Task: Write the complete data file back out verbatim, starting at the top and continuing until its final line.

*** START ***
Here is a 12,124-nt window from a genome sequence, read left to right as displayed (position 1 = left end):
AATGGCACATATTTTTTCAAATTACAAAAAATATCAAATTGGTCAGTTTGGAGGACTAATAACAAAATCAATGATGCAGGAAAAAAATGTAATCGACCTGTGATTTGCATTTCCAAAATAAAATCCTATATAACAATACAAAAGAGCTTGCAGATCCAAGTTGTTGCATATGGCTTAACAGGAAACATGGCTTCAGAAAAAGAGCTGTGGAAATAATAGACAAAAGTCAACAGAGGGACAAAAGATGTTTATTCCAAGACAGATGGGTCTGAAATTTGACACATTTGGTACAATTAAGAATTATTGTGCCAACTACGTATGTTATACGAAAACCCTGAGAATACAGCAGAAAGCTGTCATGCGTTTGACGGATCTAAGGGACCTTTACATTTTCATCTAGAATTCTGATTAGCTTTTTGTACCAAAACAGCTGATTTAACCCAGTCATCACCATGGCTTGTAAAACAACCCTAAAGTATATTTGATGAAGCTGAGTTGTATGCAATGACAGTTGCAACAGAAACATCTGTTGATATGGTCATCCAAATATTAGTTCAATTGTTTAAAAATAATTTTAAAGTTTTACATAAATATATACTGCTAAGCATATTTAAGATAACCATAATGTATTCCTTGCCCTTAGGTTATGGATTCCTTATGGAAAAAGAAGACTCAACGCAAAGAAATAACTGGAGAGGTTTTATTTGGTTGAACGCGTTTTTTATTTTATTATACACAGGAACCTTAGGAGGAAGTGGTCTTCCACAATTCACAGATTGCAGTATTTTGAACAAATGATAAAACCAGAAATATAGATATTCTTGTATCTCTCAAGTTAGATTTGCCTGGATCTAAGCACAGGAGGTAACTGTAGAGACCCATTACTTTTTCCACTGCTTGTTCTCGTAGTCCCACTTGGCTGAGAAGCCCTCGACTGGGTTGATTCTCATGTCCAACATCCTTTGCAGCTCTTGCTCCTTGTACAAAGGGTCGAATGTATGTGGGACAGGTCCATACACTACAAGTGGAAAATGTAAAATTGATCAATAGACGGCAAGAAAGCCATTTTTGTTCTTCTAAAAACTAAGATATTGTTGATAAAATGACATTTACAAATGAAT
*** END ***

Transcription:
Here is a 12,124-nt window from a genome sequence, read left to right as displayed (position 1 = left end):
AATGGCACATATTTTTTCAAATTACAAAAAATATCAAATTGGTCAGTTTGGAGGACTAATAACAAAATCAATGATGCAGGAAAAAAATGTAATCGACCTGTGATTTGCATTTCCAAAATAAAATCCTATATAACAATACAAAAGAGCTTGCAGATCCAAGTTGTTGCATATGGCTTAACAGGAAACATGGCTTCAGAAAAAGAGCTGTGGAAATAATAGACAAAAGTCAACAGAGGGACAAAAGATGTTTATTCCAAGACAGATGGGTCTGAAATTTGACACATTTGGTACAATTAAGAATTATTGTGCCAACTACGTATGTTATACGAAAACCCTGAGAATACAGCAGAAAGCTGTCATGCGTTTGACGGATCTAAGGGACCTTTACATTTTCATCTAGAATTCTGATTAGCTTTTTGTACCAAAACAGCTGATTTAACCCAGTCATCACCATGGCTTGTAAAACAACCCTAAAGTATATTTGATGAAGCTGAGTTGTATGCAATGACAGTTGCAACAGAAACATCTGTTGATATGGTCATCCAAATATTAGTTCAATTGTTTAAAAATAATTTTAAAGTTTTACATAAATATATACTGCTAAGCATATTTAAGATAACCATAATGTATTCCTTGCCCTTAGGTTATGGATTCCTTATGGAAAAAGAAGACTCAACGCAAAGAAATAACTGGAGAGGTTTTATTTGGTTGAACGCGTTTTTTATTTTATTATACACAGGAACCTTAGGAGGAAGTGGTCTTCCACAATTCACAGATTGCAGTATTTTGAACAAATGATAAAACCAGAAATATAGATATTCTTGTATCTCTCAAGTTAGATTTGCCTGGATCTAAGCACAGGAGGTAACTGTAGAGACCCATTACTTTTTCCACTGCTTGTTCTCGTAGTCCCACTTGGCTGAGAAGCCCTCGACTGGGTTGATTCTCATGTCCAACATCCTTTGCAGCTCTTGCTCCTTGTACAAAGGGTCGAATGTATGTGGGACAGGTCCATACACTACAAGTGGAAAATGTAAAATTGATCAATAGACGGCAAGAAAGCCATTTTTGTTCTTCTAAAAACTAAGATATTGTTGATAAAATGACATTTACAAATGAAT